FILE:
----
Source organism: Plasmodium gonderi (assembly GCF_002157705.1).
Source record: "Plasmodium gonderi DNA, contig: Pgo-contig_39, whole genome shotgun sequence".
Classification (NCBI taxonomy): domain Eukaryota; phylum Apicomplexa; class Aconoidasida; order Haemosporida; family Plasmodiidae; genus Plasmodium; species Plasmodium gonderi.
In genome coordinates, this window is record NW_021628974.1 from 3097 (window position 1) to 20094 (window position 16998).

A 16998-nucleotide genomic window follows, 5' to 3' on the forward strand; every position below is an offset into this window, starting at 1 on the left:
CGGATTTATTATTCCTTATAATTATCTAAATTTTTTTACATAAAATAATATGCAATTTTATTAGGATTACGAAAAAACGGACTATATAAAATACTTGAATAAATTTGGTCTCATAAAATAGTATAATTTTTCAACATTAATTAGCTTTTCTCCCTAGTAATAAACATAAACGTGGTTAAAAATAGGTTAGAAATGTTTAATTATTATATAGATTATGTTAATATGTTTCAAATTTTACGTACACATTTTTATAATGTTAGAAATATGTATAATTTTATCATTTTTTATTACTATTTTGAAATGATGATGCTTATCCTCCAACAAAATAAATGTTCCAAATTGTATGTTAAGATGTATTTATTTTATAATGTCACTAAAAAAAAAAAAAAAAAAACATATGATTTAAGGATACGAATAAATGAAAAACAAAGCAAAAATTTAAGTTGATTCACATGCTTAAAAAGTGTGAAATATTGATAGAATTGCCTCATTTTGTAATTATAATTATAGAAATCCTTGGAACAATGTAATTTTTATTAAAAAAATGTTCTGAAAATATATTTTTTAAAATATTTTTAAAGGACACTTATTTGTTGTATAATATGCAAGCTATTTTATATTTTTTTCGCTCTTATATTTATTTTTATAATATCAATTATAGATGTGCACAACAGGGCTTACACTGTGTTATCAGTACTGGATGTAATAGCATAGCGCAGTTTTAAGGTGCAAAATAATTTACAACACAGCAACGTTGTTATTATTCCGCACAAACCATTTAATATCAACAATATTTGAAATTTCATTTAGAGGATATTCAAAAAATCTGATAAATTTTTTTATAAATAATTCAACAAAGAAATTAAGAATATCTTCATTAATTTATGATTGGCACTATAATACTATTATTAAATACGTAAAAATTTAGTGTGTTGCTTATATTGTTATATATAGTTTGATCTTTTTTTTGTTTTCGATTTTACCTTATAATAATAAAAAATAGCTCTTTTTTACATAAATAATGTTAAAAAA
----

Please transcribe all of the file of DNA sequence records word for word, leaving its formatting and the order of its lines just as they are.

Source organism: Plasmodium gonderi (assembly GCF_002157705.1).
Source record: "Plasmodium gonderi DNA, contig: Pgo-contig_39, whole genome shotgun sequence".
Classification (NCBI taxonomy): domain Eukaryota; phylum Apicomplexa; class Aconoidasida; order Haemosporida; family Plasmodiidae; genus Plasmodium; species Plasmodium gonderi.
In genome coordinates, this window is record NW_021628974.1 from 3097 (window position 1) to 20094 (window position 16998).

A 16998-nucleotide genomic window follows, 5' to 3' on the forward strand; every position below is an offset into this window, starting at 1 on the left:
CGGATTTATTATTCCTTATAATTATCTAAATTTTTTTACATAAAATAATATGCAATTTTATTAGGATTACGAAAAAACGGACTATATAAAATACTTGAATAAATTTGGTCTCATAAAATAGTATAATTTTTCAACATTAATTAGCTTTTCTCCCTAGTAATAAACATAAACGTGGTTAAAAATAGGTTAGAAATGTTTAATTATTATATAGATTATGTTAATATGTTTCAAATTTTACGTACACATTTTTATAATGTTAGAAATATGTATAATTTTATCATTTTTTATTACTATTTTGAAATGATGATGCTTATCCTCCAACAAAATAAATGTTCCAAATTGTATGTTAAGATGTATTTATTTTATAATGTCACTAAAAAAAAAAAAAAAAAAACATATGATTTAAGGATACGAATAAATGAAAAACAAAGCAAAAATTTAAGTTGATTCACATGCTTAAAAAGTGTGAAATATTGATAGAATTGCCTCATTTTGTAATTATAATTATAGAAATCCTTGGAACAATGTAATTTTTATTAAAAAAATGTTCTGAAAATATATTTTTTAAAATATTTTTAAAGGACACTTATTTGTTGTATAATATGCAAGCTATTTTATATTTTTTTCGCTCTTATATTTATTTTTATAATATCAATTATAGATGTGCACAACAGGGCTTACACTGTGTTATCAGTACTGGATGTAATAGCATAGCGCAGTTTTAAGGTGCAAAATAATTTACAACACAGCAACGTTGTTATTATTCCGCACAAACCATTTAATATCAACAATATTTGAAATTTCATTTAGAGGATATTCAAAAAATCTGATAAATTTTTTTATAAATAATTCAACAAAGAAATTAAGAATATCTTCATTAATTTATGATTGGCACTATAATACTATTATTAAATACGTAAAAATTTAGTGTGTTGCTTATATTGTTATATATAGTTTGATCTTTTTTTTGTTTTCGATTTTACCTTATAATAATAAAAAATAGCTCTTTTTTACATAAATAATGTTAAAAAA